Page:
From 1991-2017, black adolescent suicide attempts rose 74%. In 2014, 80% of suicide deaths came from men in the Black community. One in ten black men experience incarceration before the age of 32. Students of color with mental health challenges or disability are more likely to experience adultification bias and receive punishment versus mental health support. Systemically, for many Black men this may imply that they do not have permission to express relational and emotional needs. Because of these realities, its imperative counselors challenge current attitudes and methodologies in reaching Black men in the counseling field.
Signs of Suicide:
Cultural & Historical Impact
Some Black men may discontinue services for the fear of being unable to relate based on seen/unseen identities of the clinician. We know representation matters, and not being able to see yourself in the counseling profession may create challenges for Black men to feel safe and begin their wellness journey. This issue challenges the gate keeping that occurs in academia and the need to recruit more heterosexual BIPOC men in counseling training programs. Currently, majority of literature on black men’s mental health come from Black women. While this research brings huge value to the community, receiving support from other black men may provide a corrective experience that they also can be held in community by other Black men as well. A testament to this power is displayed in dialogue of Black Men’s mental health among individuals like Chicago’s very own, Chris LeMark founder of Coffee Hip Hop & Mental Health, Chicago Rapper Vic Mensa, and State Rep., Lamont Robinson of IL.
Another missing component from Counseling research is the benefit in revamping Community Psychology Competencies. Its current limitations appear to miss the importance of building trustworthiness and access for marginalized communities. Part of the reason for climbing numbers in Black men suicide is because there isn’t adequate programming in neighborhoods Black men live in. Trying to persuade individuals to commute far from their neighborhoods and receive help can be problematic. Organizations like Sista Afya providing mental health to Black women in Chicago understand this mission. Lastly, there is some emphasis in the competencies on building working relationships with policy makers to support access. Perhaps community programing that is supported by state and grant funding can address the sustainability issue Black men face. This way, maintaining mental wellness is possible regardless of their financial standing.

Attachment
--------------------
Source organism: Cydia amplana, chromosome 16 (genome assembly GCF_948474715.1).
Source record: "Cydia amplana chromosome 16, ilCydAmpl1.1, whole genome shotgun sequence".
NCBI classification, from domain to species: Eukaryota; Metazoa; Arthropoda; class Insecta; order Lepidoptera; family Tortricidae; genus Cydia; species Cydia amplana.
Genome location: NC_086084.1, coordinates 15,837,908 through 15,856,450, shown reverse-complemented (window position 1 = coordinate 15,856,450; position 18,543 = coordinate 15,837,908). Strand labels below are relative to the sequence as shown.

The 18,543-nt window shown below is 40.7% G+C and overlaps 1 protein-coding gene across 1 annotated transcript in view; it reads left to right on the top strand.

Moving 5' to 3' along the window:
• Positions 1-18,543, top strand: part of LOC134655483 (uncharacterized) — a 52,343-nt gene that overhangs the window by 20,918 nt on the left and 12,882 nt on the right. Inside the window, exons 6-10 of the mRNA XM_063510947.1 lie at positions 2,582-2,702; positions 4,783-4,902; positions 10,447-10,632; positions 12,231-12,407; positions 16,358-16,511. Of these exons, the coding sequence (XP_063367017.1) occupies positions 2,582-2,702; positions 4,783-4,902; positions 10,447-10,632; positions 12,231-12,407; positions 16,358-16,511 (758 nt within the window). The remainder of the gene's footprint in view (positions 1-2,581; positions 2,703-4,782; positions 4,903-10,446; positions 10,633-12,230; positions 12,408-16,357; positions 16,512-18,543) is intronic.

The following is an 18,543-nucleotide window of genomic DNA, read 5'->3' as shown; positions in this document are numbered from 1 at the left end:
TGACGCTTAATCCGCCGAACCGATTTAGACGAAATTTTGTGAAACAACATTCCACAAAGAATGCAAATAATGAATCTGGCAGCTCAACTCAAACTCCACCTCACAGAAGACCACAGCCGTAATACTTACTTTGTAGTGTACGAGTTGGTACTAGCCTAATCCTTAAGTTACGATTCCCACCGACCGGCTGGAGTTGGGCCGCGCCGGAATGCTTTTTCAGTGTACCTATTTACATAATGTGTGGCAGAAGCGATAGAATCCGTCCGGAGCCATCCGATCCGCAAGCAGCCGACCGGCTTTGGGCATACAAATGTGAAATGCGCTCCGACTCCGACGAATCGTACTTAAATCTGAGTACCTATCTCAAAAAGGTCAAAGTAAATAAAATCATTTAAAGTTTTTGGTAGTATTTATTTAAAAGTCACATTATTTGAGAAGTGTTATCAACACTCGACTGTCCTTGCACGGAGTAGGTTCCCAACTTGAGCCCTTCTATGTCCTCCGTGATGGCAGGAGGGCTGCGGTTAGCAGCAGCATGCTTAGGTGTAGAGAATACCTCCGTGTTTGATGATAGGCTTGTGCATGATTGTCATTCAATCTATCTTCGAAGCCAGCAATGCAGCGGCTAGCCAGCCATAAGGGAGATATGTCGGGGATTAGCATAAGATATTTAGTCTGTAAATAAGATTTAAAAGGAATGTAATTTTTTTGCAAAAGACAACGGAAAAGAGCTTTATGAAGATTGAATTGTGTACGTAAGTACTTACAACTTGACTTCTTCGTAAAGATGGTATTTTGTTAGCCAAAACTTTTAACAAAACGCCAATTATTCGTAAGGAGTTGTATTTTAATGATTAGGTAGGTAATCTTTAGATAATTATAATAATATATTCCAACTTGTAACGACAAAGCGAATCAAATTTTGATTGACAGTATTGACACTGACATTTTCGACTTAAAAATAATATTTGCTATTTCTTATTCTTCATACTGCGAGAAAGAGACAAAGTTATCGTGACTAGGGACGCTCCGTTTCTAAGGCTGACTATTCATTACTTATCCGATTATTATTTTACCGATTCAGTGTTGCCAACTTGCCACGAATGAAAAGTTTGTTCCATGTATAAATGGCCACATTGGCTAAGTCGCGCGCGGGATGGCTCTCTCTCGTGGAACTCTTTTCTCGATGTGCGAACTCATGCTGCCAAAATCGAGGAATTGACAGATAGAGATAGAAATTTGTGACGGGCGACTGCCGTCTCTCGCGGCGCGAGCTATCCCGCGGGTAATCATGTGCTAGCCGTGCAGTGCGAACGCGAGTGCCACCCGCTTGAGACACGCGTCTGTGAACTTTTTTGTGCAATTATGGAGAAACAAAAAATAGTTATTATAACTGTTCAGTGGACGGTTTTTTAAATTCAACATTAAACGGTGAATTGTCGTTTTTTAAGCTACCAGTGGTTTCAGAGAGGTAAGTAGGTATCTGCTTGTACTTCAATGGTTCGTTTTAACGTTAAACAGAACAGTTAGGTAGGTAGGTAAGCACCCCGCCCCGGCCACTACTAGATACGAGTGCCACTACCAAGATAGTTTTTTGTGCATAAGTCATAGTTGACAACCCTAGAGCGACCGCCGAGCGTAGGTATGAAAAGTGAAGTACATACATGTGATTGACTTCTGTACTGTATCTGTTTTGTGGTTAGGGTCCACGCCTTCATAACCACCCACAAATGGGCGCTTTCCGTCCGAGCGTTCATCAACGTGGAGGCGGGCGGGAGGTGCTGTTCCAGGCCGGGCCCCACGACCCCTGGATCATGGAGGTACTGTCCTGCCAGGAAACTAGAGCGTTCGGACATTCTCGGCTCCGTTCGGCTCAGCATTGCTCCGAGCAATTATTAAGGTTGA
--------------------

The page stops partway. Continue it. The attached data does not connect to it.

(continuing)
Given these considerations, Black men may have improved opportunities to preemptively address their mental health needs.
Douglas, P. (n.d.). Black Boys, Black Men, and Suicide. Health.maryland.gov. https://health.maryland.gov/bha/suicideprevention/Documents/Session%201A%20-%20BLACK%20BOYS,%20BLACK%20MEN,%20AND%20SUICIDE.pdf
Kendi, I. X. (2016). Stamped from the beginning: The definitive history of racist ideas in America. Nation Books.
Leblanc, D. (2022). Black indigenous and People of Color (BIPOC) Mental Health Fact Sheet. Rtor.org. https://www.rtor.org/bipoc-mental-health-equity-fact-sheet/?gclid=CjwKCAjwiOCgBhAgEiwAjv5whAj_4l4ZIlJ_VzcTBZ7VYwuCzH2sC71JgsDJiLB-9CVe4STKep0ZTBoCIBkQAvD_BwE
Society for Community Research and Action (2023). Competencies for Community Psychology Practice. Communitypsychology.com. https://www.communitypsychology.com/competencies-for-community-psychology-practice/
- By Dr. Marcus D. Smith, PhD, LCPC
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